Bedford County college board, administration put together for price range season | Schooling

As Bedford County Public Schools’ board and administration begin crafting a budget for the coming year, the school board heard feedback from parents and community members, as well as results of a pay and classification study to consider in financial planning.

Four people spoke at Thursday’s board meeting, sharing what they want the school board and staff to prioritize in budgeting.

William Crumpacker, father of students at Liberty High School, asked the board to consider fully funding tuition and related expenses for high school students wishing to enroll in the Career and Technical Education Academy through Central Virginia Community College, where they can obtain certification in a trade or professional training and enter the workforce after graduation.

Crumpacker’s oldest son took a welding class his sophomore year and realized he would likely rather enter the workforce that pursue a four-year college degree. He applied for and was accepted to the dual enrollment program at the CTE Academy, but the tuition fees, plus costs for textbooks and other materials required for the program, were too expensive for the family at about $1,500 for the semester.

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Speaking with CTE Academy coordinators with Amherst, Campbell, and Appomattox county public schools, Crumpacker said he learned Amherst and Campbell counties have a set number of available spots for students to complete these programs at no cost, and Appomattox County offers $800 per student enrolled in the CTE Academy. Bedford County, he said, told his family they can only cover costs for required textbooks related to the program. Because his son was not a college student, the Crumpacker family was not eligible for grants or federal student aid such as the Free Application for Federal Student Aid, according to the financial aid office at CVCC.

“There is a need in our community for skilled workers to help supplement the workforce, and there are high school students like my son who want this kind of training and education, and to be able to fill that need right out of high school. However, the associated costs of the program is preventing them from doing so,” Crumpacker said.

The school board and staff, as well as the Bedford County Board of Supervisors, previously have discussed interest in promoting more workforce training opportunities such as those through the CTE Academy.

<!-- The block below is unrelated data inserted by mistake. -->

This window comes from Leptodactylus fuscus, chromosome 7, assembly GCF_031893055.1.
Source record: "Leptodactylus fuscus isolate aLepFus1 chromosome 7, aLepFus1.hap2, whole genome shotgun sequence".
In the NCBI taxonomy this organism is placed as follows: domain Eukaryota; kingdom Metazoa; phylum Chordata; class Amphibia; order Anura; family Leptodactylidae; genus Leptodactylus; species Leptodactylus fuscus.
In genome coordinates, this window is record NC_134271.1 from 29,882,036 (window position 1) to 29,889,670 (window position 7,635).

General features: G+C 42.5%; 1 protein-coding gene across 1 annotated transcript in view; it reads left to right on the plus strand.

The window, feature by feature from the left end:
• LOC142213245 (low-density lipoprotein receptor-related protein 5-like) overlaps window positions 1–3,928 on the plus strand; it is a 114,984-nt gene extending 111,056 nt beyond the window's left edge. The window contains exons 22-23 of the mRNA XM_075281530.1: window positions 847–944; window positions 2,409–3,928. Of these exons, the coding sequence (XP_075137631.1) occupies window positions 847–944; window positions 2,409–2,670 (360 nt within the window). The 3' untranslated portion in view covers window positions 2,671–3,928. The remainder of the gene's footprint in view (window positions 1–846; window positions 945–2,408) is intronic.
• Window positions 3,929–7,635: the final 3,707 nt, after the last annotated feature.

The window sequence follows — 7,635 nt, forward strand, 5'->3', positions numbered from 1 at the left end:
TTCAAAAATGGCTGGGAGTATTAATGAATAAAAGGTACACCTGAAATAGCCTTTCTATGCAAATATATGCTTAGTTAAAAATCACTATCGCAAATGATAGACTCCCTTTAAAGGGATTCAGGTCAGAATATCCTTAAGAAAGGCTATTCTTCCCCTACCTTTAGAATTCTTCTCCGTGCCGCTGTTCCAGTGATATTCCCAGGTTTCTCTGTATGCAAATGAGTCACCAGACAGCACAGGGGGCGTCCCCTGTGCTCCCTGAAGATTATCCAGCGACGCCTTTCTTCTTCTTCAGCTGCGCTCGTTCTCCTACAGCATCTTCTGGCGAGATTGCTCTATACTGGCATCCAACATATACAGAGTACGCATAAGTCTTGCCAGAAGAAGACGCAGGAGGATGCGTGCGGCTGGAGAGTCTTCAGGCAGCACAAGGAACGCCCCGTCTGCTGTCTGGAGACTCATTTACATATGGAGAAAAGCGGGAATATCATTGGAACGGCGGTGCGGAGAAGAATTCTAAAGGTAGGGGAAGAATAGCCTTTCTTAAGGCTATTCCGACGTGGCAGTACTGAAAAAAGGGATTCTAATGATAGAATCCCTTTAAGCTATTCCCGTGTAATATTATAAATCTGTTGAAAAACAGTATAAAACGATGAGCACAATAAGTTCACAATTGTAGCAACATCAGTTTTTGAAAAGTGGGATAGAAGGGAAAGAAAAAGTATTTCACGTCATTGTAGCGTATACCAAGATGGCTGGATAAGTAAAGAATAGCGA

Other speakers asked the board to prioritize bringing all teachers pay up to competitive rates wherever there are deficiencies, emphasizing the important service teachers offer and how many teachers recently have taken on additional responsibilities, such as driving buses and working in cafeterias in the midst of staffing shortages.

Mary Katherine Bennett, who has students in Bedford County schools, also suggested the board consider ways to further fund resources for special-needs students. As a special-needs parent, whose child sees occupational and speech therapists through Bedford County, Bennett said she appreciated the special-needs resources the school system currently offers but would like to see it expanded if possible.

Additionally, Bennett said she was thankful for the extra teachers hired on a limited contract basis with Coronavirus Aid, Relief, and Economic Security (CARES) Act money, and asked the board to find a way to retain them even after CARES funding and the conditional contracts expire.

The school board also heard the results of a compensation and classification study conducted by Management Advisory Group International, Inc.

The study examined where Bedford County public schools stood among other Central Virginia school systems in terms of pay for teacher and various support positions. Some positions were found to be at competitive rates, but others came in below the mark.

While teachers with bachelor’s degrees and five to 10 years of experience were found to be at, or slightly above, the current market rate, teachers with bachelor’s degrees and 15 to 20 years of experience were found to be deficient in compensation by 4.1% to 6.1 %.

Support positions with non-competitive salary ranges included special education and adaptive aid positions are about 26% below market level; school guidance counselors, 18% below market level; attendance clerk positions at 8% below market level; and IT tech positions at 9% below market level.

The school system would have to budget about $4.7 million to bring all deficiently compensated positions up to competitive market levels in the Central Virginia region, according to the study results.

The first budget work session is scheduled for March 17.


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